In conclusion, motorsport in Uganda is not just a pastime; it’s a religion that binds people together. Rally groups like Rally Fans Club Uganda, Rally Hunters, and Rally Addicts Uganda serve as the congregations where the faithful gather, and the rally events act as the sacred rituals that affirm their devotion. In this land where the roar of engines echoes through the valleys, motorsport has become a cultural force, connecting Uganda with the wider world of rally racing.

Story By: Mwambazi Lawrence.

Posted by Jackson



The Central African Motocross Challenge is gearing up for an adrenaline packed weekend, showcasing the prowess of riders from Uganda, Kenya, Tanzania, Rwanda, Burundi, and South Sudan. While the event promises a multi national spectacle, the spotlight shines brightly on the intense competition between Uganda and Kenya.

Uganda, supported financially by the government through the Federation of Motorsports Clubs of Uganda, has dispatched a formidable team of 63 riders to vie for victory in this prestigious challenge. With a track record of six consecutive wins since 2016, Uganda aims to maintain its dominance in the motocross arena.

Among the standout contenders is Jude Kyle Musede in the Mx50 category, having secured victory in the first round at Busiika. Battling it out with Kenyan rider Amani Amani, Jude Kyle aims to claim the Central African Motocross Champion title, even if the duel with Amani proves challenging. Other notable contenders in this class include Jamairah Makumbi.

In the Mx65 category, Jonathan Katende, tied with Ramathan Mubiru after round 1, steps into the lead role in the absence of Miguel Katende. Despite nursing an injury, Jonathan, alongside riders like Ramathan Mubiru and Isaac Mitima, is determined to amass crucial points for Uganda.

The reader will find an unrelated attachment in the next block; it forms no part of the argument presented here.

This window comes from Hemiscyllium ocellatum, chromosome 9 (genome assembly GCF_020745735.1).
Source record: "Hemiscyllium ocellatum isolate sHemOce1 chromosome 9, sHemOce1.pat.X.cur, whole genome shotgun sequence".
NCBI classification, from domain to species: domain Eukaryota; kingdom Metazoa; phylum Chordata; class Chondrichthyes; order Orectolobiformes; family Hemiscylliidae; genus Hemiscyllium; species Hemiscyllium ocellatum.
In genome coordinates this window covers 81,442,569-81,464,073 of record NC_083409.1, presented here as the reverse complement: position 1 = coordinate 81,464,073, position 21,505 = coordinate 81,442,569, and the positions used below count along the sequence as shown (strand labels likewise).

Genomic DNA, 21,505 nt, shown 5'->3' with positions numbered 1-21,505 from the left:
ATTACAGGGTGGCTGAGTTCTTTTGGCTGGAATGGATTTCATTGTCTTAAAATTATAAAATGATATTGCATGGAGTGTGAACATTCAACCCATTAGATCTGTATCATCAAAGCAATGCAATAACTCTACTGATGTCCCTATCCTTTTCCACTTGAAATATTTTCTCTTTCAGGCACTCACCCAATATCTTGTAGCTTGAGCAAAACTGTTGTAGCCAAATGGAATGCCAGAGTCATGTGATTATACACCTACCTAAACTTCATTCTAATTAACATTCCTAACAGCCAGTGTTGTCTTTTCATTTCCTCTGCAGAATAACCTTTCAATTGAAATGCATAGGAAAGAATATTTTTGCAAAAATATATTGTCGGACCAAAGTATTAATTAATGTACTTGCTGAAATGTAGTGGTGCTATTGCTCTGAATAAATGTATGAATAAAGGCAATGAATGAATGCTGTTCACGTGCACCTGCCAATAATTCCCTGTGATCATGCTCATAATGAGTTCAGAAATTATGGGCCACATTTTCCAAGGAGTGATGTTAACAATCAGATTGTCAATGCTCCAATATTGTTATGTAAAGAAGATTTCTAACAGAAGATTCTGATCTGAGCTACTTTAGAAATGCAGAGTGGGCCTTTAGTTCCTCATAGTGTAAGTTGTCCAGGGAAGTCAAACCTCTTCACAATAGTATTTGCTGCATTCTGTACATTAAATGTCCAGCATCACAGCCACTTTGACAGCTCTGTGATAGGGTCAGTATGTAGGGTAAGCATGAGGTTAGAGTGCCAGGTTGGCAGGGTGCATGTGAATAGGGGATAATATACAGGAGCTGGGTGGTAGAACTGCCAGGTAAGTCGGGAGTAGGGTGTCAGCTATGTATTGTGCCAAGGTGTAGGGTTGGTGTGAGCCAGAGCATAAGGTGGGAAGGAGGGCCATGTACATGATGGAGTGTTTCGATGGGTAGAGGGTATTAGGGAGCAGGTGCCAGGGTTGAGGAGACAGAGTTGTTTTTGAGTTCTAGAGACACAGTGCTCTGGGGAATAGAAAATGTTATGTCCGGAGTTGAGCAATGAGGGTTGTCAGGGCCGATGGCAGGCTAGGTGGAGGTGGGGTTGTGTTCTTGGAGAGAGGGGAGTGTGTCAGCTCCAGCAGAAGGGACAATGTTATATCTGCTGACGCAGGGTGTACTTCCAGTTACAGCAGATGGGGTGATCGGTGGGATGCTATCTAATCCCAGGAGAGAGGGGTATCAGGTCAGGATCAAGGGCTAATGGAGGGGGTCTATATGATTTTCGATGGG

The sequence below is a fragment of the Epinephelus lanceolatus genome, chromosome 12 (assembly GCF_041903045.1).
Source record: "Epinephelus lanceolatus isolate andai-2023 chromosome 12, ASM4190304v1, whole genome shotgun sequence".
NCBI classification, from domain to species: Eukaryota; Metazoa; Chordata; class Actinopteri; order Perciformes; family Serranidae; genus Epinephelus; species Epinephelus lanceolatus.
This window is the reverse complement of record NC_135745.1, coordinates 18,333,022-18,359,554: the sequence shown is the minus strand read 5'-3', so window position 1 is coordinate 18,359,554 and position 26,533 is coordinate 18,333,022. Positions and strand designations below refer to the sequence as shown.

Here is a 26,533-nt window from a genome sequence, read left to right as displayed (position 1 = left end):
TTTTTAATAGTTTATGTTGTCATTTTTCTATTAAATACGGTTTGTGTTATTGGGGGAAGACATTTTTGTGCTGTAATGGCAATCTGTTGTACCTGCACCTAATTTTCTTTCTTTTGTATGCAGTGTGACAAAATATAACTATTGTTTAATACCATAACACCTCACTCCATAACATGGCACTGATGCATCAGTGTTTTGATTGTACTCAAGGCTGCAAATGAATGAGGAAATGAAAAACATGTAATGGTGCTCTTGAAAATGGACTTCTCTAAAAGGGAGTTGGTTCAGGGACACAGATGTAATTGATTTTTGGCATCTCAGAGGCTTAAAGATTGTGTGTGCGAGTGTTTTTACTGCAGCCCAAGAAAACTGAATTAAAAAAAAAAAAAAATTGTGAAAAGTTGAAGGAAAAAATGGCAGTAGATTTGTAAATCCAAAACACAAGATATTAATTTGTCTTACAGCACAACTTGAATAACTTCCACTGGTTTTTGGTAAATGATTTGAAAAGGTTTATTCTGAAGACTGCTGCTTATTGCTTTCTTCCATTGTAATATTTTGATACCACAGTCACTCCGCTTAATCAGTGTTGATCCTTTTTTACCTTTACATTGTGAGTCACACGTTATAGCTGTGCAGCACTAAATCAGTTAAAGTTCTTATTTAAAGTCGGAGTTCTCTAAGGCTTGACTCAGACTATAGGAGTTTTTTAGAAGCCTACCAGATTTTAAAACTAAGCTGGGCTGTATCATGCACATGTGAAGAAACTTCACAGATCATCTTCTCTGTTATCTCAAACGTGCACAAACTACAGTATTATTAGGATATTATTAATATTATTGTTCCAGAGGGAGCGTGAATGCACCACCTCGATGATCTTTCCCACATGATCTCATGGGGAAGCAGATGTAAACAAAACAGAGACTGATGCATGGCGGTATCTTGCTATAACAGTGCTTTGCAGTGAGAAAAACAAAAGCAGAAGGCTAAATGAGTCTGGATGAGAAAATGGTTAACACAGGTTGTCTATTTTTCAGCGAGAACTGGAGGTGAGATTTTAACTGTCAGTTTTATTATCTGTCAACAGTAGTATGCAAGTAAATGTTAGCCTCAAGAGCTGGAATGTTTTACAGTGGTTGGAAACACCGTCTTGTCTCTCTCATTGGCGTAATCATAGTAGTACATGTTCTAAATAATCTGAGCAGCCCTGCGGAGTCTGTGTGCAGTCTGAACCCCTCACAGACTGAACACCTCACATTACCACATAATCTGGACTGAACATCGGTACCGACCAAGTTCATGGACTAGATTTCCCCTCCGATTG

Mx85 features Gift Sebuguzi and the Kenyan Lewis Ogonyi, with Ugandan riders Jerome Mubiru and Ron Young poised to contribute significantly. However, the absence of Dan Mitima, recovering from a hand injury, leaves a gap in Uganda’s points collection.

Mx125 showcases strong contenders in Milton Akaki Obote Akaki, Waleed Ali Omar, and Jeremiah Mawanda, prepared to take on the challenges posed by their Kenyan counterparts.

In Mx2, the duo of Jordan Mukiibi and Sharifah Kateete will face tough competition from Kenyan riders, while Mx1 places Fortune Sentamu as Uganda’s main hope for securing crucial points.

The veteran categories, Mx Vets and Mx Masters, see experienced riders like Geoffrey Kayira, Ashraf Mbabazi Sr, John Baptist Achal, Andreas Marinelli, and Hon. James Akena battling for valuable points.

The CAC race kicks off on Saturday with bike checks, practice, and the first heat in the later afternoon. Sunday follows with more practice, two heats, and the eagerly anticipated prize-giving ceremony, promising a thrilling conclusion to the Central African Motocross Challenge.

Story By: Mwambazi Lawrence.

Posted by Jackson